Thanks to all those who participated in the Expanded Documentary seminar over the last couple of days!

Thanks to Ross Gibson for his great keynote and input, as well as to all the session convenors, speakers and conversationalists.

Thanks to Bettina Frankham for her huge help in getting the whole thing happening and running.

Thanks to Anna and Aaron for recording the whole event.

Thanks to Olena Cullen for managing all kinds of vital stuff (coffee, tea, water, mints, cakes, lunch…).

Thanks finally to the Institute for Social Transformations Research strength and the Creative Arts + Social Transformation research centre for supporting the event.

Great to see all the material written for the site. I’ve opened up another area called “Furtherances” for anybody who feels inclined to follow up on issues that emerged during the sessions or to suggest new lines of enquiry. Contact me if you’d like an author log-in or just send me the material and I’ll post it to the site.

Brogan (

Recreating the Unknown

All performance art is marginal, but some is more marginal than others.

Much of the discussion and activity around performance recreation is focused
on relatively ‘famous’ artists. This is essentially inevitable because in
order to make a recreation there has to be some documentation of the
original action available in the public domain and the published, accessible
histories of performance art still tend to feature a narrow selection of
familiar names.

For me, the very obscurity of many performance artists and their work is
almost intrinsic to the very form of performance art and it is something
that any history of performance art, or attempts at recreating performance
work, should consider engaging with.

Confronted with fragmentary documentation of an obscure artist’s work and
lacking a more detailed historical context, then the act of recreation can
operate as a tool of exploration when other forms of research are not

I propose that recreation can act as a way of sharing an experience, showing
someone else something that you, personally find interesting, or even
exploring something that you found interesting without knowing exactly why.

Chris Hewitt

Speculative Documentary

How to describe the contemporary state of documentary? Is the term “documentary” itself any longer adequate to describe the complex set of ways in which dimensions of non-fiction (itself a problematic concept) are explored and elaborated? Perhaps in employing it, in imagining that documentary can become ‘expanded’, we are just demonstrating a residual and nostalgic affection for a field that no longer has the power to encompass what John Grierson defined in the early 1930s as “the creative treatment of actuality”.[1]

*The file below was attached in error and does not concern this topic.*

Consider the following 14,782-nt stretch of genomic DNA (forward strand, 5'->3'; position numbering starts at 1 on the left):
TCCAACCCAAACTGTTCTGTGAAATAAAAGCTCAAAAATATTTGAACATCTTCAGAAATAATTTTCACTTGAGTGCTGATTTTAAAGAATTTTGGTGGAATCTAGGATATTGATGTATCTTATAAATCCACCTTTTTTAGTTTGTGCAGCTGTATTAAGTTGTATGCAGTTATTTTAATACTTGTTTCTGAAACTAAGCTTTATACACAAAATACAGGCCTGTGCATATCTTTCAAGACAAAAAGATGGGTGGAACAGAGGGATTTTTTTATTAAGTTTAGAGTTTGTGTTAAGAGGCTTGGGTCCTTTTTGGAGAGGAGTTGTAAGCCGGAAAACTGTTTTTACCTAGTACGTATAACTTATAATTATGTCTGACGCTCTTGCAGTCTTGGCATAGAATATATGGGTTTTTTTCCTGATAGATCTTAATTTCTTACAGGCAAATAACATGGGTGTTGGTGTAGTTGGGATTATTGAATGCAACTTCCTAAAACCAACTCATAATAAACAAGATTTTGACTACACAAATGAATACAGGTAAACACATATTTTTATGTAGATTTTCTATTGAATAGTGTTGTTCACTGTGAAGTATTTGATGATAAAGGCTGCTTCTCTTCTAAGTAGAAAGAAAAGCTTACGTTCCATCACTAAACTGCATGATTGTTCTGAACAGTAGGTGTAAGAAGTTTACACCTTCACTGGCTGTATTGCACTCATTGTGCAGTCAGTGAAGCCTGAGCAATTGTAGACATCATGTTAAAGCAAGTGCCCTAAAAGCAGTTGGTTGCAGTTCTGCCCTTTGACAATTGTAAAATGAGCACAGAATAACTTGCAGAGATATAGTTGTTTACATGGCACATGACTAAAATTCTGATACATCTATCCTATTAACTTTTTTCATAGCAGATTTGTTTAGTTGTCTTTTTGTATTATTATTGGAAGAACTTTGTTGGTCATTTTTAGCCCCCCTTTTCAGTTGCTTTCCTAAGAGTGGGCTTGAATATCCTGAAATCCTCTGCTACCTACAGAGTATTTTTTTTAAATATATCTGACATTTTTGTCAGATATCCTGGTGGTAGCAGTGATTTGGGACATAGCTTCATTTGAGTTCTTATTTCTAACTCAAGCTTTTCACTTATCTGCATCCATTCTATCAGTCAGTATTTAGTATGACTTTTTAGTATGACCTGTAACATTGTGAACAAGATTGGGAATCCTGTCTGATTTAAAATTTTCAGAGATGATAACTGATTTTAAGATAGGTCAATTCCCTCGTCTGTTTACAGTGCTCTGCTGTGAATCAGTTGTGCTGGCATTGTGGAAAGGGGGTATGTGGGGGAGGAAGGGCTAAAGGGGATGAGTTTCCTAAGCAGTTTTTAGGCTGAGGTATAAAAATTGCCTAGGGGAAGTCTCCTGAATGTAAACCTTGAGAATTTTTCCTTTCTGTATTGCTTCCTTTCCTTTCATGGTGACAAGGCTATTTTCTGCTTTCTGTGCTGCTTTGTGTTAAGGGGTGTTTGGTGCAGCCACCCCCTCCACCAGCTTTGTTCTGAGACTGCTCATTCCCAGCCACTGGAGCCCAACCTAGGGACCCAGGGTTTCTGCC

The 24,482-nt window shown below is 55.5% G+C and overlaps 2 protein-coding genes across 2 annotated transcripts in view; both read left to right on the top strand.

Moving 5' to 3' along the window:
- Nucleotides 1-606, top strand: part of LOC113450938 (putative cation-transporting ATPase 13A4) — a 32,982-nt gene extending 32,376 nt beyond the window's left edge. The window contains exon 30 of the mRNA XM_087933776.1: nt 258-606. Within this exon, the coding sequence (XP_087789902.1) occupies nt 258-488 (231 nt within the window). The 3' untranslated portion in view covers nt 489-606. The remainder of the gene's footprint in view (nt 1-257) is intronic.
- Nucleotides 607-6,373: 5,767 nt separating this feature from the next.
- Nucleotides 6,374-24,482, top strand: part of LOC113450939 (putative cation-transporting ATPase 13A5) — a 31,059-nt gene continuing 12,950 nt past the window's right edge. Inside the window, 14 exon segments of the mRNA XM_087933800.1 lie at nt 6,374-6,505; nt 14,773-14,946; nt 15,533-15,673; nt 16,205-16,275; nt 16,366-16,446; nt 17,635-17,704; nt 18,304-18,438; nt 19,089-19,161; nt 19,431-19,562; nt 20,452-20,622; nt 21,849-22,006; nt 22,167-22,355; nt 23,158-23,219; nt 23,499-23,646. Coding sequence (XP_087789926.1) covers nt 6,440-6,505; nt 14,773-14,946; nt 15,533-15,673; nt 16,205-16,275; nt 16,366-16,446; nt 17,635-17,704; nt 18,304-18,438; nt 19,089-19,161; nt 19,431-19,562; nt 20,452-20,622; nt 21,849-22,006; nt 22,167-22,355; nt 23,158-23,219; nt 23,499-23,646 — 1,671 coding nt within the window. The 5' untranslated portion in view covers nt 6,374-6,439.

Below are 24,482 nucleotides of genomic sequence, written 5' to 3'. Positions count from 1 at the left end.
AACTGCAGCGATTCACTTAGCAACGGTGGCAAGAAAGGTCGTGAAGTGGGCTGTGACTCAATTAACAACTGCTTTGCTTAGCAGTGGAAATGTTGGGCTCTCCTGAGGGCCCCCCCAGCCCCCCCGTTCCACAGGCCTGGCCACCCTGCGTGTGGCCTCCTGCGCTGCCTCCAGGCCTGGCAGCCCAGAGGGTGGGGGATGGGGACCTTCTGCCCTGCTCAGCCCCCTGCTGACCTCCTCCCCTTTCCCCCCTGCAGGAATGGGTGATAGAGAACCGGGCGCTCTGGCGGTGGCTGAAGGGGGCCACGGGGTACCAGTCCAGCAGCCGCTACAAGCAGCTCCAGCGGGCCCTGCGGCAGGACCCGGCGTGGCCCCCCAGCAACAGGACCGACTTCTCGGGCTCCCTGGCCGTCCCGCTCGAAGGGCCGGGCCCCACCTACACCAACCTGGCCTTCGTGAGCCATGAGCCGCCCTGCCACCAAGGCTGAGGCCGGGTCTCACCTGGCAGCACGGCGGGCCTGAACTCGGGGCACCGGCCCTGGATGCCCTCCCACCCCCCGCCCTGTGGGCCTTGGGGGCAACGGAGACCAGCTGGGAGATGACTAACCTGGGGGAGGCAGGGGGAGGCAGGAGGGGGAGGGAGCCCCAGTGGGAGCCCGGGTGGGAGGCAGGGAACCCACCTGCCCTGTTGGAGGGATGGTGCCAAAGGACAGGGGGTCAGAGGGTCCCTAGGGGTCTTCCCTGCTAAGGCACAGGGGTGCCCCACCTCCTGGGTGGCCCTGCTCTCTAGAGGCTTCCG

The problem, curiously enough, is less that that documentary has lost relevance altogether than it seems to have pursued multiple, incompatible fates. It is at once everywhere – in reality television, advertising, fiction film, pornography, surveillance and web-cam footage – and nowhere; the critical auteurist tradition of documentary has largely disappeared. In disappearing, however, the latter tradition has also endlessly proliferated in all manner of well-observed and disarmingly particular blogs [2], as well as small on-line videos that, while never attracting a wide audience, nonetheless seem, however unsatisfactorily, to realize the democratic aims of the older tradition. Yet it is not just a matter of at once appearing and disappearing. Documentary has also been transformed. This has involved not just being realized in other terms, via new forms of media, new modes of networked distribution, and so on, but also, more precisely, by taking shape as what is not documentary, what does not think of itself in terms of the language and traditions of documentary – that may even ostensibly oppose itself to the latter’s apparently predictable space.